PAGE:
Military-Grade Facial Scans Coming Soon, Promises DHS


Smile, you've been added to the national registry of suspicious individuals!
Credit: lewishamdreamer-cc-by-nc

Thanks to millions of dollars of Department of Homeland Security (DHS) research, local police may soon have military-grade facial scanning technology to use on civilian crowds.

Ginger McCall of the Electronic Privacy Information Center (EPIC) made a freedom of information request to the DHS earlier this year. She received a 67-page document about a "3D biometric facial imaging" program called the Biometric Optical Surveillance System. Also known as BOSS, the program's goal is "to determine if persons entering areas are currently on federal watch lists." BOSS has been in the works for several years.

McCall is skeptical. "This technology is always billed as antiterrorism, but then it drifts into other applications. We need a real conversation about whether and how we want this technology to be used, and now is the time for that debate," she said to the New York Times. She pointed out that using a "comprehensive database of driver's license photographs," the government could easily use BOSS technology to "systematically track everyone's public movements."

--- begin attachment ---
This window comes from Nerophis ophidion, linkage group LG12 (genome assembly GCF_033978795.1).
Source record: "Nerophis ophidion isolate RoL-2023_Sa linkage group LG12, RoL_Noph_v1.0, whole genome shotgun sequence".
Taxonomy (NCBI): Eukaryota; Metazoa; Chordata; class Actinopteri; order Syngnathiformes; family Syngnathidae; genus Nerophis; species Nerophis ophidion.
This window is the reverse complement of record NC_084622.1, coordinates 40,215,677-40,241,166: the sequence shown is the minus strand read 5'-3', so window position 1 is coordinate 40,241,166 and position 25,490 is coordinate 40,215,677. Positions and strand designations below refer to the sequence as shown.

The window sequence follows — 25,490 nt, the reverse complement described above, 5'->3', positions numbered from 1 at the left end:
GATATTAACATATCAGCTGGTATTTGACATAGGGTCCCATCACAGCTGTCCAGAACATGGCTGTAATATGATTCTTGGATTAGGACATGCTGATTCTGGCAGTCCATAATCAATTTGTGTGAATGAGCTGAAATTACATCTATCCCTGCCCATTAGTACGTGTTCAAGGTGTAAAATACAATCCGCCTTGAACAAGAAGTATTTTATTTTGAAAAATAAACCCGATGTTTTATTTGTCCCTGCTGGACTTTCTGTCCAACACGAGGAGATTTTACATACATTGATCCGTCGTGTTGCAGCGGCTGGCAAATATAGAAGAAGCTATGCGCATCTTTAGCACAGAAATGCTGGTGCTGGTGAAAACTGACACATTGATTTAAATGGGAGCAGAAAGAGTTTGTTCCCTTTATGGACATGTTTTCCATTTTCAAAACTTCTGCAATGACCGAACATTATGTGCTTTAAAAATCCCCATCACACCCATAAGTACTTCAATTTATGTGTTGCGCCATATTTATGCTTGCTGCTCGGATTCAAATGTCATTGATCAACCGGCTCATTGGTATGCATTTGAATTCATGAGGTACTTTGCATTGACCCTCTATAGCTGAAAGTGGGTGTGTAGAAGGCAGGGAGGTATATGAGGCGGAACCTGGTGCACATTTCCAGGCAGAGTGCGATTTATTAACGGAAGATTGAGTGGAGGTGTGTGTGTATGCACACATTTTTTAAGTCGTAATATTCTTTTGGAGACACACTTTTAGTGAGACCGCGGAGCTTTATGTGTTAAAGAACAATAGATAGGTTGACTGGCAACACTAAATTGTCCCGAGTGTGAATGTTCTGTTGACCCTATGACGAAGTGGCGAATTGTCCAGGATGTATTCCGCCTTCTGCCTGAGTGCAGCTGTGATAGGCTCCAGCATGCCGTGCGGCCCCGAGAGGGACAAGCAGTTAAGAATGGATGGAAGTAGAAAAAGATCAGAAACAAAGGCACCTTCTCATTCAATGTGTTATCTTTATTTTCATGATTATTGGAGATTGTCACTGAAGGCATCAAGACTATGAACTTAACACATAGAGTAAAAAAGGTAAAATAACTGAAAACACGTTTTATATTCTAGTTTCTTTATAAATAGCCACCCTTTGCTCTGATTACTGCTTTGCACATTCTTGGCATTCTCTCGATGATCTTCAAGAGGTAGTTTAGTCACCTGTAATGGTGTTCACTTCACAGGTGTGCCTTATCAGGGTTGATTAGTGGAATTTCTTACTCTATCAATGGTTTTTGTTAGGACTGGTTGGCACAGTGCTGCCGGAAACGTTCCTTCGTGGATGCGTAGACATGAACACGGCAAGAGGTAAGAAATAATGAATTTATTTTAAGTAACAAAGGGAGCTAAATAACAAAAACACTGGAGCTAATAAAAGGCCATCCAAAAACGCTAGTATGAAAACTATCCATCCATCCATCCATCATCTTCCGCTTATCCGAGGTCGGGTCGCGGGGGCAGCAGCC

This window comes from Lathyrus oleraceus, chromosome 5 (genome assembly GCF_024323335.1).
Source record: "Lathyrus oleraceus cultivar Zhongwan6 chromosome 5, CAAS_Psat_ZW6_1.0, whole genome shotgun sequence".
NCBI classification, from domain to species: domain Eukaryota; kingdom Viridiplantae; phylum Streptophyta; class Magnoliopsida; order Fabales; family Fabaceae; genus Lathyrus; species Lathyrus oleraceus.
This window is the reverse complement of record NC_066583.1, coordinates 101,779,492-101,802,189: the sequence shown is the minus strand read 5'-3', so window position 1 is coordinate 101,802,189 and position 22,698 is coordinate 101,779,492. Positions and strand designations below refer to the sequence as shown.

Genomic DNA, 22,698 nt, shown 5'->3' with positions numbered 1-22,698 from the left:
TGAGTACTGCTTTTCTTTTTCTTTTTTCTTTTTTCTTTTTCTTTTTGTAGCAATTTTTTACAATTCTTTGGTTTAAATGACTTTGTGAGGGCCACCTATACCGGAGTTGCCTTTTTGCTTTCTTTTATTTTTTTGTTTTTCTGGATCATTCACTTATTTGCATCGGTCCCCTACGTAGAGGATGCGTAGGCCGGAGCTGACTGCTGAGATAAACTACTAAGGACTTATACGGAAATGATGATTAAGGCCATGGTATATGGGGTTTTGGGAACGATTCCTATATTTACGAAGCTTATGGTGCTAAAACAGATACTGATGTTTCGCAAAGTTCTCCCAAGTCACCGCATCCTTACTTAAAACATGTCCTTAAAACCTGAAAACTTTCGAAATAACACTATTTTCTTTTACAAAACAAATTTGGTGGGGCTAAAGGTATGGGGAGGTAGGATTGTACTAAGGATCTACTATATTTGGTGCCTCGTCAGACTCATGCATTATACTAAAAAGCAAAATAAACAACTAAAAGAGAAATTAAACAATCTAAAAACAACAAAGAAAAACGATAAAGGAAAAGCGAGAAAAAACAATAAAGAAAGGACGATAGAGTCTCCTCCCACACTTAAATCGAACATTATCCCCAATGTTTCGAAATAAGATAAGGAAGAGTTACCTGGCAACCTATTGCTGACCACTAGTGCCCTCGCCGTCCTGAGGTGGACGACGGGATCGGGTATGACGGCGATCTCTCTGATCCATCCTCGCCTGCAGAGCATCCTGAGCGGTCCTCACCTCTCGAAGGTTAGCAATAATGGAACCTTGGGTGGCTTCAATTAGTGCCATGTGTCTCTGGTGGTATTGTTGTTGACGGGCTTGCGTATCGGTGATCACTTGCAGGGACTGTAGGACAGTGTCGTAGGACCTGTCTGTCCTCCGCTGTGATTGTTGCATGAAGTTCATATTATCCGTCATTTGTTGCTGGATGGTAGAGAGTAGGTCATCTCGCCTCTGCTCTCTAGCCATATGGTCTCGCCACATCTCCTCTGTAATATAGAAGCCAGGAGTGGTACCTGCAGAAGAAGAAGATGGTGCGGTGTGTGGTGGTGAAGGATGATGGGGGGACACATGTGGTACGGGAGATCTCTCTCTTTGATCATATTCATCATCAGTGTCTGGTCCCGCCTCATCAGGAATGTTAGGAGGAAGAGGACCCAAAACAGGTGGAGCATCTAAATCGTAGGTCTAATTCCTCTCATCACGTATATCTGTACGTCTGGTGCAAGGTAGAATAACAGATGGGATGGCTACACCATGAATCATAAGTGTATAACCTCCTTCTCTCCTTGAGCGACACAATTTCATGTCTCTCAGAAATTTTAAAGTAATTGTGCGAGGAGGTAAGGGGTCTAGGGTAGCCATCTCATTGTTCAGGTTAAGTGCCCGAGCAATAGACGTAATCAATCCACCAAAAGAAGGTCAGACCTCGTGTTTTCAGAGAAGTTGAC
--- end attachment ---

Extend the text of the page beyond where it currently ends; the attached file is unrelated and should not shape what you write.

The New York Times explains that "BOSS research began as an effort to help the military detect potential suicide bombers and other terrorists overseas at 'outdoor polling places in Afghanistan and Iraq,' among other sites."

However, the DHS decided to gear its technology toward local police forces in 2010. Sen. Mitch McConnell (R-Ky.) earmarked $5.2 million for Electronic Warfare Associates (EWA), a military contractor. Although the organization is still improving the speed and distance at which its computers can analyze and catalog a face, one expert told The New York Times that the equipment will be ready in as little as five years.

Concerns about the loss of privacy may not be far off point, as the FBI is also working on its own facial recognition program, called Next Generation Identification. Setting its sights on facial, retina, fingerprint, and even tattoo cataloging, the FBI, like the DHS, insists that such data accumulation is needed domestically for national security.